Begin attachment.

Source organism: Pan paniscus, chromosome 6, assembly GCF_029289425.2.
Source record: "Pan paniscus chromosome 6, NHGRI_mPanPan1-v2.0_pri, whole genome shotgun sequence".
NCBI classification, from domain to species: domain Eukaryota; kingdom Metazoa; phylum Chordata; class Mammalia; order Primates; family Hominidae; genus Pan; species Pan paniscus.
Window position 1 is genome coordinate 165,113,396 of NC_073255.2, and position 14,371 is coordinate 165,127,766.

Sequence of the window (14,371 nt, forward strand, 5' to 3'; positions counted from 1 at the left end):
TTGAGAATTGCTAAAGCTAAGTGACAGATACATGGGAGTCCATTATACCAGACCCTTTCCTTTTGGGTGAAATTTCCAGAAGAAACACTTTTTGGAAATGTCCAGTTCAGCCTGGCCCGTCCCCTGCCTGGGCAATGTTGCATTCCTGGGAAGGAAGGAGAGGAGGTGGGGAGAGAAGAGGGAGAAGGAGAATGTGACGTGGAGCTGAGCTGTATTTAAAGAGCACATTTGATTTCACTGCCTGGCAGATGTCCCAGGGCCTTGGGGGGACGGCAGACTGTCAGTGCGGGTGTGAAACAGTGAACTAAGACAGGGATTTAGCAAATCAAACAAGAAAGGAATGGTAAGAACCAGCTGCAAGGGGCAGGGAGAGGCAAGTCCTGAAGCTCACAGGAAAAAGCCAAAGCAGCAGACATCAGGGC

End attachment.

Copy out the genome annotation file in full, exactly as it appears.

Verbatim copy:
Source organism: Pan paniscus, chromosome 6, assembly GCF_029289425.2.
Source record: "Pan paniscus chromosome 6, NHGRI_mPanPan1-v2.0_pri, whole genome shotgun sequence".
NCBI classification, from domain to species: domain Eukaryota; kingdom Metazoa; phylum Chordata; class Mammalia; order Primates; family Hominidae; genus Pan; species Pan paniscus.
Window position 1 is genome coordinate 165,113,396 of NC_073255.2, and position 14,371 is coordinate 165,127,766.

Sequence of the window (14,371 nt, forward strand, 5' to 3'; positions counted from 1 at the left end):
TTGAGAATTGCTAAAGCTAAGTGACAGATACATGGGAGTCCATTATACCAGACCCTTTCCTTTTGGGTGAAATTTCCAGAAGAAACACTTTTTGGAAATGTCCAGTTCAGCCTGGCCCGTCCCCTGCCTGGGCAATGTTGCATTCCTGGGAAGGAAGGAGAGGAGGTGGGGAGAGAAGAGGGAGAAGGAGAATGTGACGTGGAGCTGAGCTGTATTTAAAGAGCACATTTGATTTCACTGCCTGGCAGATGTCCCAGGGCCTTGGGGGGACGGCAGACTGTCAGTGCGGGTGTGAAACAGTGAACTAAGACAGGGATTTAGCAAATCAAACAAGAAAGGAATGGTAAGAACCAGCTGCAAGGGGCAGGGAGAGGCAAGTCCTGAAGCTCACAGGAAAAAGCCAAAGCAGCAGACATCAGGGC